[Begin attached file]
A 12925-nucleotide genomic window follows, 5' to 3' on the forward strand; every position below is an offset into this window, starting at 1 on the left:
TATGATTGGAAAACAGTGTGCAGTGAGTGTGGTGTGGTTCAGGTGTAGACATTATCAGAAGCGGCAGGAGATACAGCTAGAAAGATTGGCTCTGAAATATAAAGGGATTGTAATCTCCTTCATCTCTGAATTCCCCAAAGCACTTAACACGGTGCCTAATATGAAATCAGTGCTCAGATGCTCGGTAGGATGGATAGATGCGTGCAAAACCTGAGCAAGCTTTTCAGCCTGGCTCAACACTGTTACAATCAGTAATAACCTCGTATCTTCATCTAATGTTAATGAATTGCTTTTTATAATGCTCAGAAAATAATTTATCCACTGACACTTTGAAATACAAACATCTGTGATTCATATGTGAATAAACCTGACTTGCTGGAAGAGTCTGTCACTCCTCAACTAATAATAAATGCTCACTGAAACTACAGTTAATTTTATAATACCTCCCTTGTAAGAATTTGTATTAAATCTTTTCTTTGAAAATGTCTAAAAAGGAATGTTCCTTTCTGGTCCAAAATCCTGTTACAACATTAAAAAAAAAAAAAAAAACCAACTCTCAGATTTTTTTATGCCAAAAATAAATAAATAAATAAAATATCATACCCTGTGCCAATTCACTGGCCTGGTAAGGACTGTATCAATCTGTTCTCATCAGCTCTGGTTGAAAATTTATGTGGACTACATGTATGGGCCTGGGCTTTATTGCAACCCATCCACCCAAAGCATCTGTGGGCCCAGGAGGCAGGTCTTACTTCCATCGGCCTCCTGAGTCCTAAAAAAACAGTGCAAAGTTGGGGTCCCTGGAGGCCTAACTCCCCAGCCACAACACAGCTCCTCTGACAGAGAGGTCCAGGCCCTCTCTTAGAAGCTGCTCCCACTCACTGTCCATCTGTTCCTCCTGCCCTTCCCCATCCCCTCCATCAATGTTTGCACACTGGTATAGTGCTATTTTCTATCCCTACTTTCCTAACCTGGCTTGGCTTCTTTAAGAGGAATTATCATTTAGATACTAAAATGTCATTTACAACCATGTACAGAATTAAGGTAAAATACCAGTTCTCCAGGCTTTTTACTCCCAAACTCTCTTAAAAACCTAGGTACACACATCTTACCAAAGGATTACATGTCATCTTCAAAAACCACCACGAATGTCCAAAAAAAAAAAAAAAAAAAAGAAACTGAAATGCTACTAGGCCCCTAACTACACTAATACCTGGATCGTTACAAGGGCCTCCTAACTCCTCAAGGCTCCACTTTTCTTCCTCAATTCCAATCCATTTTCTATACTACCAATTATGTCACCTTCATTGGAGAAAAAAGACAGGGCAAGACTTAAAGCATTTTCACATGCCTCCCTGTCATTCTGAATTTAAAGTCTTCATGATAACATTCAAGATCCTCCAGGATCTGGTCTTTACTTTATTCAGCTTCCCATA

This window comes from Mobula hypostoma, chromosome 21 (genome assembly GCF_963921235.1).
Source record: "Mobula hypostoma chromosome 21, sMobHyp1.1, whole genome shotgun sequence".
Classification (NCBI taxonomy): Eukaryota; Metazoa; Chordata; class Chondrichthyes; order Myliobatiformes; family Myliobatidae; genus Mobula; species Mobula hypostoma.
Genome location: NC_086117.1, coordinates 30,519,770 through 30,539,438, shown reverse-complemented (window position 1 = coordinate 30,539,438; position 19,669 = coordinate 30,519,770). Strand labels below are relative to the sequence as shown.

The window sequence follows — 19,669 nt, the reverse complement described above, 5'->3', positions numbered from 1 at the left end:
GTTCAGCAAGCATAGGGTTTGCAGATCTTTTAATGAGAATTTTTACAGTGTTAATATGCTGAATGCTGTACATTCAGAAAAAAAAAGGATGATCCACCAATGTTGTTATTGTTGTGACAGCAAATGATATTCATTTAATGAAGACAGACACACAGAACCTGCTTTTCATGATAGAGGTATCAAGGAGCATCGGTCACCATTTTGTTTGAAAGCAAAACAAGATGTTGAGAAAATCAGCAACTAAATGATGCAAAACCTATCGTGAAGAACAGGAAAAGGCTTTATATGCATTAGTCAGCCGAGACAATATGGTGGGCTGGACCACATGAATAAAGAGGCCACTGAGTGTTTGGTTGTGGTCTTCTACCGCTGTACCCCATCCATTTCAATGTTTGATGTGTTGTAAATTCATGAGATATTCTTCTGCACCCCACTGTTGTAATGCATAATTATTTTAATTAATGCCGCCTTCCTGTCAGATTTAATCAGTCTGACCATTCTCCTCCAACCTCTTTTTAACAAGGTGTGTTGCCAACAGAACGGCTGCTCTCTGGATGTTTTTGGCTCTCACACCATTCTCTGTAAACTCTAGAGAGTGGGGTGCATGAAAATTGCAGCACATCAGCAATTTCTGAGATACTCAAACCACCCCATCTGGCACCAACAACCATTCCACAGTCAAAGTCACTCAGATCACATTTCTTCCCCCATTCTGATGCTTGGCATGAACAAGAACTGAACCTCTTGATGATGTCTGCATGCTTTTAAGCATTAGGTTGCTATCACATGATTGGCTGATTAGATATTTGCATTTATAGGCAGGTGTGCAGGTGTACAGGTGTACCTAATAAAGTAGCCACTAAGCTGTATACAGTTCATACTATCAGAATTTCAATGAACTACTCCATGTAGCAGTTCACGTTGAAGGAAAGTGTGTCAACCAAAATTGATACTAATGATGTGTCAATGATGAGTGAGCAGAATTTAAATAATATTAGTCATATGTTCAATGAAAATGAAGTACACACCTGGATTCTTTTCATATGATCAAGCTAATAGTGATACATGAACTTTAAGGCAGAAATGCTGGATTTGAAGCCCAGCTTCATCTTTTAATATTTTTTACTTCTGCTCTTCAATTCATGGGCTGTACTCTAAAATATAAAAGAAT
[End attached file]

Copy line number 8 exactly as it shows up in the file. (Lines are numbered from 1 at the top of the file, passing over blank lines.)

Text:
GTTCAGCAAGCATAGGGTTTGCAGATCTTTTAATGAGAATTTTTACAGTGTTAATATGCTGAATGCTGTACATTCAGAAAAAAAAAGGATGATCCACCAATGTTGTTATTGTTGTGACAGCAAATGATATTCATTTAATGAAGACAGACACACAGAACCTGCTTTTCATGATAGAGGTATCAAGGAGCATCGGTCACCATTTTGTTTGAAAGCAAAACAAGATGTTGAGAAAATCAGCAACTAAATGATGCAAAACCTATCGTGAAGAACAGGAAAAGGCTTTATATGCATTAGTCAGCCGAGACAATATGGTGGGCTGGACCACATGAATAAAGAGGCCACTGAGTGTTTGGTTGTGGTCTTCTACCGCTGTACCCCATCCATTTCAATGTTTGATGTGTTGTAAATTCATGAGATATTCTTCTGCACCCCACTGTTGTAATGCATAATTATTTTAATTAATGCCGCCTTCCTGTCAGATTTAATCAGTCTGACCATTCTCCTCCAACCTCTTTTTAACAAGGTGTGTTGCCAACAGAACGGCTGCTCTCTGGATGTTTTTGGCTCTCACACCATTCTCTGTAAACTCTAGAGAGTGGGGTGCATGAAAATTGCAGCACATCAGCAATTTCTGAGATACTCAAACCACCCCATCTGGCACCAACAACCATTCCACAGTCAAAGTCACTCAGATCACATTTCTTCCCCCATTCTGATGCTTGGCATGAACAAGAACTGAACCTCTTGATGATGTCTGCATGCTTTTAAGCATTAGGTTGCTATCACATGATTGGCTGATTAGATATTTGCATTTATAGGCAGGTGTGCAGGTGTACAGGTGTACCTAATAAAGTAGCCACTAAGCTGTATACAGTTCATACTATCAGAATTTCAATGAACTACTCCATGTAGCAGTTCACGTTGAAGGAAAGTGTGTCAACCAAAATTGATACTAATGATGTGTCAATGATGAGTGAGCAGAATTTAAATAATATTAGTCATATGTTCAATGAAAATGAAGTACACACCTGGATTCTTTTCATATGATCAAGCTAATAGTGATACATGAACTTTAAGGCAGAAATGCTGGATTTGAAGCCCAGCTTCATCTTTTAATATTTTTTACTTCTGCTCTTCAATTCATGGGCTGTACTCTAAAATATAAAAGAAT